Along Came A Spider
Rating -

Cast & Crew info:
Morgan Freeman:
Alex Cross
Monica Potter:
Agent Jezzie Flannigan
Michael Wincott:
Gary Soneji/Jonathan Mercuzio
Mika Boorem:
Megan Rose
Penelope Ann Miller:
Elizabeth Rose
Michael Moriarty:
Senator Hank Rose

Produced by David Brown, Morgan Freeman, Marty Hornstein and Joe Wizan; Directed by Lee Tamahori; Screenwritten by Marc Moss; based on the novel by James Patterson

Thriller (US); Rated R for violence and language; Running Time -100 Minutes

Official Site

Domestic Release Date
April 6, 2001

Review Uploaded
4/25/01

Written by DAVID KEYES

The villain referred to in the title of Lee Tamahori's "Along Came A Spider" is not the innocuous arachnid who "frightened Miss Muffet away" in nursery rhymes, but instead a viscous and manipulative psychopath who creeps between the cracks of the plot without fear of being discovered by someone who just might unravel his web of deception. He also doesn't seem to mind much that he's wandering around without a sense of what he's doing, or what the point exactly is of his endless mind games. And that's an even bigger problem with the movie than you might first suspect, because the protagonist of the picture, a forensics detective named Alex Cross (the always-admirable Morgan Freeman), is so smart and alert in his police investigations that even more cautious criminals would not likely slip through his fingers. Watching him wade through this incoherent mess is like seeing a good baseball pitcher benched for the season; he has the talent and the ambition, but the situation he's in just doesn't give him the opportunity to show off the way he deserves to.

Don't be too confused if you've heard the character's name before, either--he's actually the same man who unraveled the sinister but compelling plot of "female collecting" in 1997's "Kiss The Girls." That movie, like this one (which, despite little cinematic linkage, is considered a prequel), studies the process of investigation through a man who doesn't ever overlook the smallest details, even though the antagonist continuously strikes and always leaves so little for the FBI to go on. The big difference is that the first movie had a layered, thought-provoking story that left the audience feeling like it was part of the intricate mystery, often peeking around corners for clues. In this, the "much-anticipated" follow-up, so little makes sense and so much is left up to speculation that there isn't even an urge to get involved, and when the plot begins to make the obligatory turning points, we are so bewildered by the many idiotic connections and absurdities that even the writers of "Arlington Road" would throw back their heads in disbelief.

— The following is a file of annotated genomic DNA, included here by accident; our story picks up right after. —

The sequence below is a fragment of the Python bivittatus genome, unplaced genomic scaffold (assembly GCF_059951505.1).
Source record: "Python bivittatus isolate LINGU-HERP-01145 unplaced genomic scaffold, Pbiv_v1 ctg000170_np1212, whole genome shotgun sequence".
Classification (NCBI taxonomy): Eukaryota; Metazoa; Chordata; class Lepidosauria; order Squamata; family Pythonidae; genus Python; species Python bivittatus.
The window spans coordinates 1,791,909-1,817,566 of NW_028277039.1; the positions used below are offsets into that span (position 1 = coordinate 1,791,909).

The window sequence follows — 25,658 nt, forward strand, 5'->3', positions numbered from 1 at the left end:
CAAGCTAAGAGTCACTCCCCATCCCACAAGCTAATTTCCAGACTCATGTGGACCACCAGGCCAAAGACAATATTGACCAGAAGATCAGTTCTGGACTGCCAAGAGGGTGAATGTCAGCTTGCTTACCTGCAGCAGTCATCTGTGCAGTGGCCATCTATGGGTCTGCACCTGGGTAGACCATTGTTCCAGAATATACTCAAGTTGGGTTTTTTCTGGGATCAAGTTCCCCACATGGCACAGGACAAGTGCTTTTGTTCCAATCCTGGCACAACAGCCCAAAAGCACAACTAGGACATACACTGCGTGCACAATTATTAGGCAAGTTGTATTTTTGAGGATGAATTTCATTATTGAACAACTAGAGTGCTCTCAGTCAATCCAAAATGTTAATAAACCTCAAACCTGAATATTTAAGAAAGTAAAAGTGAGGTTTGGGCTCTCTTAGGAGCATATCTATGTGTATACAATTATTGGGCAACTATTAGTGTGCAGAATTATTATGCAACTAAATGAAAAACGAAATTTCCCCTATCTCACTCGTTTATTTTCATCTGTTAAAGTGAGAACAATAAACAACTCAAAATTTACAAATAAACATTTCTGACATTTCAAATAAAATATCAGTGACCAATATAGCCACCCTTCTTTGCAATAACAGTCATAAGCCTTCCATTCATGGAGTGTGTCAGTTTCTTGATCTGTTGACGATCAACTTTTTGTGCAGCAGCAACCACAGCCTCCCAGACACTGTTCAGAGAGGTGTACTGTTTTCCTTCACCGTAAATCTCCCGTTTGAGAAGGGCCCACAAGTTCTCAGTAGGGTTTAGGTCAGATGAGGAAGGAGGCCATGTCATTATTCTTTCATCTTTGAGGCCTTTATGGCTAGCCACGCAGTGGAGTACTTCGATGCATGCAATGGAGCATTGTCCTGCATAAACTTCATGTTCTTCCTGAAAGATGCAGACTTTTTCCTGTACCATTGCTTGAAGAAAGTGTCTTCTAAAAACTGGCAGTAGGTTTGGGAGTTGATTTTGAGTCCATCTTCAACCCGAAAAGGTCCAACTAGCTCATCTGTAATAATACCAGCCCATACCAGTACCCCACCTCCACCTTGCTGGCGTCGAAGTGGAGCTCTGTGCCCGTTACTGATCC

The Alex Cross we first come into contact with here is not exactly the man who is "ready for the job"--he's just lost his partner, and spends most of his spare time building model boats to pass along the hours. Soon, however, he is called back into duty when sweet little Megan Rose (Mika Boorem), a student at a prestigious private school and daughter to a U.S. Senator, is kidnapped by a madman named Gary Soneji (Michael Wincott) with some kind of hidden agenda (so hidden, in fact, that the audience never really gets to know what it is). What intrigues Cross about the case most is not the victim, but the conviction of the kidnapper's style (who, by chance, masqueraded as a teacher at the school before he pounced). Periodically, Soneji will leave little clues behind for Cross and his dimwitted partner, Jezzie Flannigan (Monica Potter), to catch onto, inspiring a cat-and-mouse game similar in vein to that of last year's "The Watcher."

Director Tamahori, who seems to have suffered a creative collapse ever since his "The Edge" was released four years ago, does little to help the material find a firm surface. Often we get the impression that he's directing his stars and technicians as loosely as possible, not because he wants it that way, but because there's nothing much to push for here. And if that isn't bad enough, the remaining cast wanders aimlessly through the material as if they're looking for a mentor, and yet can never seem to find one. Poor little Monica Potter is a prime example of how this plays out; her secret agent character is wimpy, spontaneous, withdrawn and weary, looking up to the Alex Cross character as if she were saying, "would you be my teacher?"

Wandering away from this extremely asinine product, I am reminded not of its direct descendant, "Kiss The Girls," but "Seven," a thorough, rousing and highly engaging murder mystery thriller that was not just plausibly legit, but also starred Morgan Freeman as a subtle, determined detective whose voice was a low growl, his eyes telescopes for little clues. If you want to see "Along Came A Spider," be my guest. But do yourself a favor and see "Seven" if you haven't afterwards. Then you can tell me which picture is the correct way to handle a police investigation.


2001, David Keyes, Cinemaphile.org. Please e-mail the author here if the above review contains any spelling or grammar mistakes.
 
 
           
     
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